Martin Gee for TIME
By Lisa Eadicicco
February 5, 2016

Google’s latest partnership could result in smartphones that recognize objects much the same way humans do.

Machine learning startup Movidius said recently that it’s working with Google to “accelerate the adoption of deep learning within mobile devices.” Movidius makes a vision processor that attempts to replicate human eyesight, taking into account variables like depth and texture to put objects into context. That capability, CEO Remi El-Ouazzane says, could result in much more powerful smartphones and other devices.

“When you understand the context, than there are many things you can do,” says El-Ouazzane. “You can automate tasks, you can free up the human being to do [other] things.”

El-Ouazzane refused to talk about how his company’s chip might be used in any future Google products, like Android smartphones. But he did say it would show up “in the context of personal and wearable computing.” He also argued that it could improve unmanned aerial vehicles, or drones, by giving them the ability to better make sense of the video footage they’re recording as they fly about. A drone flown by an oil rig operator, for instance, might be able to detect damage as well as analyze the extent of the problem.

“The level of information you get will be much more sophisticated,” says El-Ouazzane.

Some commercially available software, like Google’s own Photos app, can already recognize particular people or objects in photos. Searching that app for “dogs,” for instance, pulls up only images of our four-legged friends. But that software relies on far-flung computers to run the actual computations. Movidius’ chip is different because its calculations happen right on the processor without any outside help, potentially speeding up the process and removing the need for an Internet connection.

Still, the executive admitted that truly replicating human eyesight and visual recognition is a steep challenge. “What our [vision processor] is doing definitely is not as tuned or as perfect as a [human] visual cortex,” he says. “We’re fighting 540 million years of human progression, so it takes time.”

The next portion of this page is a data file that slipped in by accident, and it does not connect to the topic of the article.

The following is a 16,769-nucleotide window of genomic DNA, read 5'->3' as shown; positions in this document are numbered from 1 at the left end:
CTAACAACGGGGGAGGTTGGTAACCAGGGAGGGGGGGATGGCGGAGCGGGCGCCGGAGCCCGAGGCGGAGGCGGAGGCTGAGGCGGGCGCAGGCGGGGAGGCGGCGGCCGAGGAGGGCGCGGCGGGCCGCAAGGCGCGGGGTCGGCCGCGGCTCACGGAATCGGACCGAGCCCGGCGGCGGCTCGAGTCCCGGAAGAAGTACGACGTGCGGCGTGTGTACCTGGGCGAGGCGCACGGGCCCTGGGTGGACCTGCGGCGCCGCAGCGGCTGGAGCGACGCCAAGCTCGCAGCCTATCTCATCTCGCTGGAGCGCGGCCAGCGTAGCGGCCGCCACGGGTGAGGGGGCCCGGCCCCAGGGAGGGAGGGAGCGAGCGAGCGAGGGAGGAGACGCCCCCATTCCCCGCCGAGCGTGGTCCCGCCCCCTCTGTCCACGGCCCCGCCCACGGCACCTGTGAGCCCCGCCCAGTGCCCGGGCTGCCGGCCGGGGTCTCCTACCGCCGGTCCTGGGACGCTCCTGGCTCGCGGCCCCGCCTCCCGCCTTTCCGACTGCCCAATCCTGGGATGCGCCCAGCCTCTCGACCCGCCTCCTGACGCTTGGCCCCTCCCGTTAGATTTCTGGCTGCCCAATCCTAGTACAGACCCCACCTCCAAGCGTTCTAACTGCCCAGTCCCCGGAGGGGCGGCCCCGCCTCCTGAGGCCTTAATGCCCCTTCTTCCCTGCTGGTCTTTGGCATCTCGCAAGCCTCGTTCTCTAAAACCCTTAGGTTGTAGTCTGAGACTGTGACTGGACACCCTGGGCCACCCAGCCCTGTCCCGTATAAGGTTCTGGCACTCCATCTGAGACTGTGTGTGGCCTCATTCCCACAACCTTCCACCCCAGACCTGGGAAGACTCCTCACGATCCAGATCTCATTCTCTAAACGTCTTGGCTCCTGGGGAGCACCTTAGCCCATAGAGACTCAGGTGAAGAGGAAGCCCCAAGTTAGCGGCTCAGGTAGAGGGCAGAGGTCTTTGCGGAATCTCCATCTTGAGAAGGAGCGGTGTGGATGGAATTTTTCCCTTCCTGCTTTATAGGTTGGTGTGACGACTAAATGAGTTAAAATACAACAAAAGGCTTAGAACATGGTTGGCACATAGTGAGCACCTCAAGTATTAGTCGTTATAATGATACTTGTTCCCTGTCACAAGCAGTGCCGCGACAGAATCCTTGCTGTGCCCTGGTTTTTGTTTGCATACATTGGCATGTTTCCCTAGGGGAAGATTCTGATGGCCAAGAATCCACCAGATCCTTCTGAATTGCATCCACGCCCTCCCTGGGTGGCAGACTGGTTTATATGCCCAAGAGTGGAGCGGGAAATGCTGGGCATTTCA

The Movidius chip relies on an emerging field called “deep learning,” referring to software that mimics the way humans learn from their experiences. Long a mostly academic concept, deep learning is starting to bear fruit in the form of consumer applications. Microsoft Skype’s real-time translator, for instance, is a result of research in this field.

But one disadvantage of deep learning systems is that they typically need to absorb massive amounts of data about a given subject before they can go off and make decisions on their own. For a typical deep learning program to correctly identify a dog, for instance, it first needs to look at lots of poodle pictures. Movidius’ goal is to reduce this need by what it calls “unsupervised networks,” which are systems that can recognize different types of objects on their own with less human intervention.

“I think today we are reaching a very high level of performance on those networks,” says El-Ouazzane.


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